Or, are they too dependent on design services, so much that they do not have enough products to work on or develop! Or, maybe, they don’t have many ongoing projects? I have had so many people tell me “India should do product development in semiconductors!” So, is that really happening? Or, is it merely a statement?
I did come across this web site called Dev Seeker, which is said to list jobs in embedded. DevSeeker also has a page that lists some of the embedded companies in India.
I also came across a blog on Monster, which lists several posts from some freshers, as well as some others who have actually asked folks to send in their resumes.
There is another web site from KBS Consultants, which has listed some jobs in the embedded segment. Another site, called GotAChance, also has links to jobs in the embedded space. Another search led me to a site called ITJobs.
By the way, I’ve no way of knowing whether any of the sites are updated, or, if they are, how frequently are those getting updated with the latest information. Sincerely hope that all of these sites are getting updated frequently!
Whenever I speak with semiconductor professionals, they don’t stop raving about India’s might in embedded. If that’s the case, why are so many talented people not being able to find jobs? Or even worse, how do freshers get to make a start? I am not sure if companies offer freelance work for embedded software engineers. However, it is an option that could be considered.
There are several companies in China and Japan who are seeking fresh and good talent in the embedded space. A Japanese delegation visited India last August for the India-Fukuoka (Japan) IT, Embedded Software and Semiconductor Business Workshop 2008. Some of companies are:
* Daichi Institution Industry Co. Ltd
* DISCO (Dai Ichi Seitosho Co. Ltd) Corp.
* Inoueki Co. Ltd
* JETRO (Japan External Trade Organization)
* Kyushu Economic Research Center
* CLAIR (The Japan Council of Local Authorities for International Relations), Singapore
Prior to that, last May, the India Semiconductor Association (ISA) and the UK Trade & Investment and Science & Innovation Network launched a study titled “Scope for collaboration between India and the UK in semiconductor driven industry 2008.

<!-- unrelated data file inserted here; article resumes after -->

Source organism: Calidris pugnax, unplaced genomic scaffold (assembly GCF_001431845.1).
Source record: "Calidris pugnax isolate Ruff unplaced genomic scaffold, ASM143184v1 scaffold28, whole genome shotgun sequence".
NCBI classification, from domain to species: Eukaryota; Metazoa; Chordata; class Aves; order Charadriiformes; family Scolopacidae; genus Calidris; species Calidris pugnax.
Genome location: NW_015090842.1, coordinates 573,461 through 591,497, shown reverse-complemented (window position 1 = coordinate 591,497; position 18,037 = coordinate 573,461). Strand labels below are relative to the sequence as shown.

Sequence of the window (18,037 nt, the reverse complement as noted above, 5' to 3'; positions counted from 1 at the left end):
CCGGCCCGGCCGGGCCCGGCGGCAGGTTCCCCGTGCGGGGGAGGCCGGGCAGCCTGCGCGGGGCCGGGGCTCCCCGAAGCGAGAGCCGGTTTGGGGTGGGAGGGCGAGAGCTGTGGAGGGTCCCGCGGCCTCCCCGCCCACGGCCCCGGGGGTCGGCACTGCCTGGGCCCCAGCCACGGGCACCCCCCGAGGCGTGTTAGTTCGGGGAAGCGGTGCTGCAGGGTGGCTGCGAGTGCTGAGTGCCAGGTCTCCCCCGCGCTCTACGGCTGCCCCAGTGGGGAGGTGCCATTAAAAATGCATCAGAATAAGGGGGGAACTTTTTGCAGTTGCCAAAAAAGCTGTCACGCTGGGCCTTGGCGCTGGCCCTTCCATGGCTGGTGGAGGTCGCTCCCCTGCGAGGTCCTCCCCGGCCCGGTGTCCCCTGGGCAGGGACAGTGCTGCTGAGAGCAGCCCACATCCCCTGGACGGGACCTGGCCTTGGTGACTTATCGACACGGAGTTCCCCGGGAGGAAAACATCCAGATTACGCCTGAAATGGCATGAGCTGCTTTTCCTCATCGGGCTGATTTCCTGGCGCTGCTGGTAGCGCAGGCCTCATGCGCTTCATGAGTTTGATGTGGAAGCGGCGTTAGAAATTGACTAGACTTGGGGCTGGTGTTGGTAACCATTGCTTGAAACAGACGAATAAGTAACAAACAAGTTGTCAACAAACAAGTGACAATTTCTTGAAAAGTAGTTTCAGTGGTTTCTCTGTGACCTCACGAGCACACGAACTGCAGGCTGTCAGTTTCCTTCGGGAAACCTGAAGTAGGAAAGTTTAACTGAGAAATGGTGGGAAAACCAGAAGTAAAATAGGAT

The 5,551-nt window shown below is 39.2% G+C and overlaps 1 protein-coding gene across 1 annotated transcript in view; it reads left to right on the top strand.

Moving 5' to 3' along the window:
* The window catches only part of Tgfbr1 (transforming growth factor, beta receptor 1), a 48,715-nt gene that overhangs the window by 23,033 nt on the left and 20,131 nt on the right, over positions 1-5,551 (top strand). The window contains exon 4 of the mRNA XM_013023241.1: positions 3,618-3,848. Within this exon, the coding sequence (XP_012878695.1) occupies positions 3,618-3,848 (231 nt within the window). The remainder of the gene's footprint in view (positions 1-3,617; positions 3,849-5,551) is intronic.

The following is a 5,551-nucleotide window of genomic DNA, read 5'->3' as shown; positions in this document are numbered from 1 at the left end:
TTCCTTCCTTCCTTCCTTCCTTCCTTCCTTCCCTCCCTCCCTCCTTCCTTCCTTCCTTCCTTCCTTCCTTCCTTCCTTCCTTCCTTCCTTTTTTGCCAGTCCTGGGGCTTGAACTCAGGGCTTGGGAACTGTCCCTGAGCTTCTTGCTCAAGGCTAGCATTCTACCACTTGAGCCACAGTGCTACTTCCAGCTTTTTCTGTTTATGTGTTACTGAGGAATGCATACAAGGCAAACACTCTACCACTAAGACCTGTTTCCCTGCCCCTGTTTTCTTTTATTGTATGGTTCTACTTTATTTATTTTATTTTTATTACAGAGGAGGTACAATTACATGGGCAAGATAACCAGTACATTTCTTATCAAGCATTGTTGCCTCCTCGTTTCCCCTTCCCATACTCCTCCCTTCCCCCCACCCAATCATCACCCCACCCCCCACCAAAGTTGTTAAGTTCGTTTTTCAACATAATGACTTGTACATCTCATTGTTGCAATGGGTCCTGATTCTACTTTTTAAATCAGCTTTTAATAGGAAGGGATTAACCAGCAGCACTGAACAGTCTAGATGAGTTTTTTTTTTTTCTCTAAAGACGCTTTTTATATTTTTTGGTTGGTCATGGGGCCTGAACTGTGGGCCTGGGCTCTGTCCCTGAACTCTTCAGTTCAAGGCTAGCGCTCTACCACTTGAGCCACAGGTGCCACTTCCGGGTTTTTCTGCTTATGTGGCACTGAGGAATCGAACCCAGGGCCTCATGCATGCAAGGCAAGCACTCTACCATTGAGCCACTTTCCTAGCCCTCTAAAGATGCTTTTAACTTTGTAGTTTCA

I am also aware that China and Taiwan require lot of talent in embedded software and systems. They can surely make use of the talent available in India.
I am sure that all of these folks would be able to help out at least some of those looking to make a career in embedded systems and software. Otherwise, what’s the end result of making such trips to India and talking about India’s talent in embedded! Freshers need to make a start somewhere, so please help as many as possible.
To all of those freshers starting out to make a career, try and get the relevant experience, and the money will follow. Do not pursue it the other way round.
This is a request to the global embedded systems and software fraternity — there are quite a lot of talented and fresh engineers in India in the embedded systems and software segment, who are also seeking jobs. Give them, or at least, some of them, a chance! Can you kindly help them?
Given the major global developments in multi-core, it is obvious that the chip design industry is moving toward this technology platform.
However, as with any new development, multi-core platforms bring their own sets of challenges that need to be addressed as easily and skilfully as possible.
It is in this context that Intel has started its Intel Academic Community Program. This program is focused on preparing the next generation of software professionals for multi-core platforms. Excellent! Time for parallel to get regular!!
The Intel program aims at expanding the computer science curriculum to include multi-threading software for multi-core platforms. It already had tie ups with 45 universities globally, delivering curriculum in 2006, and 400+ in 2007. Intel is also contributing expertise, educational course materials, dual-core PC platforms, software development tools and funding.
Intel has already invested over $1 billion in education. Intel has programs right across the board. This year, about 90 faculty members attended the 2008 Asia Academic Forum.
Multi-core focus area
According to Scott Apeland, Director, Developer Network for Intel, at the sidelines of IDF 2008, Taipei, the company’s has always been stressing on innovation and technologies. One of the key focus areas has been multi-core. He says: “Multi-core has created significant changes in the industry. It has to be parallel, rather than sequential.We have provided tools to make it easier to develop, test, debug and optimize multi-core software.”